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I know this is incorrect. I just want to know how perl parses this.

So, I'm playing around with perl, what I wanted was perl -ne what I typed was perl -ie the behavior was kind of interesting, and I'd like to know what happened.

$ echo 1 | perl -ie'next unless /g/i'

So perl Aborted (core dumped) on that. Reading perl --help I see -i takes an extension for backups.

-i[extension]     edit <> files in place (makes backup if extension supplied)

For those that don't know -e is just eval. So I'm thinking one of three things could have happened either it was parsed as

  1. perl -i -e'next unless /g/i' i gets undef, the rest goes as argument to e
  2. perl -ie 'next unless /g/i' i gets the argument e, the rest is hanging like a file name
  3. perl -i"-e'next unless /g/i'" whole thing as an argument to i

When I run

$ echo 1 | perl -i -e'next unless /g/i'

The program doesn't abort. This leads me to believe that 'next unless /g/i' is not being parsed as a literal argument to -e. Unambiguously the above would be parsed that way and it has a different result.

So what is it? Well playing around with a little more, I got

$ echo 1 | perl -ie'foo bar'
Unrecognized switch: -bar  (-h will show valid options).

$ echo 1 | perl -ie'foo w w w'
... works fine guess it reads it as `perl -ie'foo' -w -w -w`

Playing around with the above, I try this...

$ echo 1 | perl -ie'foo e eval q[warn "bar"]'
bar at (eval 1) line 1.

Now I'm really confused.. So how is Perl parsing this? Lastly, it seems you can actually get a Perl eval command from within just -i. Does this have security implications?

$ perl -i'foo e eval "warn q[bar]" '
share|improve this question
    
It would appear that Perl is gobbling up everything following the -i switch as its argument. –  JRFerguson May 22 '12 at 20:12
    
@JRFerguson not to me, it looks like perl just assumes -i takes all characters up until the first whitespace, and then it seems like it runs its own form of command line parsing on the rest of the input. –  Evan Carroll May 22 '12 at 20:28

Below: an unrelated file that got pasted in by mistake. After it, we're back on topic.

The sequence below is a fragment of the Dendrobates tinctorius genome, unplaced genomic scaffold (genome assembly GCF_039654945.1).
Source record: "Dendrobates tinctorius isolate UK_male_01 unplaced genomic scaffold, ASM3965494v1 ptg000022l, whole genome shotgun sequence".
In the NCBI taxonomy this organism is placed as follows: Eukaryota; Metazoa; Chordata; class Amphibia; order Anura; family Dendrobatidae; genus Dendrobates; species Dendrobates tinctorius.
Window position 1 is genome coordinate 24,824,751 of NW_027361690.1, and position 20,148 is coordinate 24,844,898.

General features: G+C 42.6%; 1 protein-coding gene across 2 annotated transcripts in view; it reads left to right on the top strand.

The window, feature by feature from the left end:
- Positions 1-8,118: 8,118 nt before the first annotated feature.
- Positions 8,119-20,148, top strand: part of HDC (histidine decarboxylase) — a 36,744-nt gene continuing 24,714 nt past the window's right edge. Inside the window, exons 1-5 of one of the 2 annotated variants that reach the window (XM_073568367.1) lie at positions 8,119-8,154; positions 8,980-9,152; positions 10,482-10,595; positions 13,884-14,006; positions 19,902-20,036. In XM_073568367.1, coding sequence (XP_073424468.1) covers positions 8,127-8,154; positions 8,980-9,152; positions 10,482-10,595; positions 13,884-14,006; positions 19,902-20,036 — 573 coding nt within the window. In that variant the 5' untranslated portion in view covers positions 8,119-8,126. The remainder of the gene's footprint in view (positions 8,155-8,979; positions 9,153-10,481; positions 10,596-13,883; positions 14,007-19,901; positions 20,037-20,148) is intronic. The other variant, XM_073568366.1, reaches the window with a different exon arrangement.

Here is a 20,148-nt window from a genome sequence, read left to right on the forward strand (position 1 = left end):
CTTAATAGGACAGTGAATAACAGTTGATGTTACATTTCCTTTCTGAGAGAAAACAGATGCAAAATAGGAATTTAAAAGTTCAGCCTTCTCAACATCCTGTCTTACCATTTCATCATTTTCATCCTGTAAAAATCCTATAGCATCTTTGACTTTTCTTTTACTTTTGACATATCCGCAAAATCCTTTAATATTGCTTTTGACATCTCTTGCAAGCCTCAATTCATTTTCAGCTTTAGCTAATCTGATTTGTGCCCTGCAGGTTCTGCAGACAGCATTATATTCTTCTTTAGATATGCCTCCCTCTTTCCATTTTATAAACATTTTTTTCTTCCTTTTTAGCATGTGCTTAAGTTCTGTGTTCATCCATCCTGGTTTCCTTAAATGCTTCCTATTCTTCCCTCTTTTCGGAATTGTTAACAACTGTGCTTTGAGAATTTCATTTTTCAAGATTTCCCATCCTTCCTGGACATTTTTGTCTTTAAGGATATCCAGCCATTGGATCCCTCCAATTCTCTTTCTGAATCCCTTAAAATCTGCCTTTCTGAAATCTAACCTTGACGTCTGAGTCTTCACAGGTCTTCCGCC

Indeed that's what I'm saying. –  JRFerguson May 22 '12 at 20:41
    
btw, no security implications. perl -e'...' cannot do anything that you couldn't do with perl somefile.pl. –  ikegami May 22 '12 at 21:37
    
But, being able to set the argument to perl -i should not provide you with the same abilities as being able to set the argument to perl -e or perl $file. –  Evan Carroll May 22 '12 at 21:40

2 Answers 2

up vote 7 down vote accepted

Quick answer

Shell quote-processing is collapsing and concatenating what it thinks is all one argument. Your invocation is equivalent to

$ perl '-ienext unless /g/i'

It aborts immediately because perl parses this argument as containing -u, which triggers a core dump where execution of your code would begin. This is an old feature that was once used for creating pseudo-executables, but it is vestigial in nature these days.

What appears to be a call to eval is the misparse of -e 'ss /g/i'.

First clue

B::Deparse can your friend, provided you happen to be running on a system without dump support.

$ echo 1 | perl -MO=Deparse,-p -ie'next unless /g/i'
dump is not supported.
BEGIN { $^I = "enext"; }
BEGIN { $/ = "\n"; $\ = "\n"; }
LINE: while (defined(($_ = <ARGV>))) {